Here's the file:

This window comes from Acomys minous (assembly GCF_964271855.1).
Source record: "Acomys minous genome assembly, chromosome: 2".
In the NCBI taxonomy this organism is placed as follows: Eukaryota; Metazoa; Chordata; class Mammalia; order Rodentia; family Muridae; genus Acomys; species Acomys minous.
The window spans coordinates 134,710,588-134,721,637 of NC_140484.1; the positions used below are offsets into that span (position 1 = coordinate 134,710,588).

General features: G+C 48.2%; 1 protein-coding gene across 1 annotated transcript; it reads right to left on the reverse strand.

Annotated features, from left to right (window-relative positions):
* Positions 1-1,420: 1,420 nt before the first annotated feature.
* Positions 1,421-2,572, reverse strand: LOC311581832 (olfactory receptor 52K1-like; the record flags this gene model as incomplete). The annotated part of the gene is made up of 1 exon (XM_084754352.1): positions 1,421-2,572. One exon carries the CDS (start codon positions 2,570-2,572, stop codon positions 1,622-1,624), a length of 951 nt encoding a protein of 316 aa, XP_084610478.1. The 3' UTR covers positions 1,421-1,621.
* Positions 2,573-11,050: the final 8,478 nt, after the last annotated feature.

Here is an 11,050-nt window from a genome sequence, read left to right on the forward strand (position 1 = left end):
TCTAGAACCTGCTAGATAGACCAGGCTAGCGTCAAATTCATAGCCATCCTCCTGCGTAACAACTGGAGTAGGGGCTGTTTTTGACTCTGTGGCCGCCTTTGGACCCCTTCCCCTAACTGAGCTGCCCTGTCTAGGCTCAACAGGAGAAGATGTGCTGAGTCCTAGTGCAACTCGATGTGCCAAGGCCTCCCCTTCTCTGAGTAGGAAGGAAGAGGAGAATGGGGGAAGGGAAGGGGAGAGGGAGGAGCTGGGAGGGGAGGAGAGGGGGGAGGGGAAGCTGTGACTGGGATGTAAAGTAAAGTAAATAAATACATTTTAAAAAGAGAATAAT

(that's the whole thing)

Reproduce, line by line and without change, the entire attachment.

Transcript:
This window comes from Acomys minous (assembly GCF_964271855.1).
Source record: "Acomys minous genome assembly, chromosome: 2".
In the NCBI taxonomy this organism is placed as follows: Eukaryota; Metazoa; Chordata; class Mammalia; order Rodentia; family Muridae; genus Acomys; species Acomys minous.
The window spans coordinates 134,710,588-134,721,637 of NC_140484.1; the positions used below are offsets into that span (position 1 = coordinate 134,710,588).

General features: G+C 48.2%; 1 protein-coding gene across 1 annotated transcript; it reads right to left on the reverse strand.

Annotated features, from left to right (window-relative positions):
* Positions 1-1,420: 1,420 nt before the first annotated feature.
* Positions 1,421-2,572, reverse strand: LOC311581832 (olfactory receptor 52K1-like; the record flags this gene model as incomplete). The annotated part of the gene is made up of 1 exon (XM_084754352.1): positions 1,421-2,572. One exon carries the CDS (start codon positions 2,570-2,572, stop codon positions 1,622-1,624), a length of 951 nt encoding a protein of 316 aa, XP_084610478.1. The 3' UTR covers positions 1,421-1,621.
* Positions 2,573-11,050: the final 8,478 nt, after the last annotated feature.

Here is an 11,050-nt window from a genome sequence, read left to right on the forward strand (position 1 = left end):
TCTAGAACCTGCTAGATAGACCAGGCTAGCGTCAAATTCATAGCCATCCTCCTGCGTAACAACTGGAGTAGGGGCTGTTTTTGACTCTGTGGCCGCCTTTGGACCCCTTCCCCTAACTGAGCTGCCCTGTCTAGGCTCAACAGGAGAAGATGTGCTGAGTCCTAGTGCAACTCGATGTGCCAAGGCCTCCCCTTCTCTGAGTAGGAAGGAAGAGGAGAATGGGGGAAGGGAAGGGGAGAGGGAGGAGCTGGGAGGGGAGGAGAGGGGGGAGGGGAAGCTGTGACTGGGATGTAAAGTAAAGTAAATAAATACATTTTAAAAAGAGAATAAT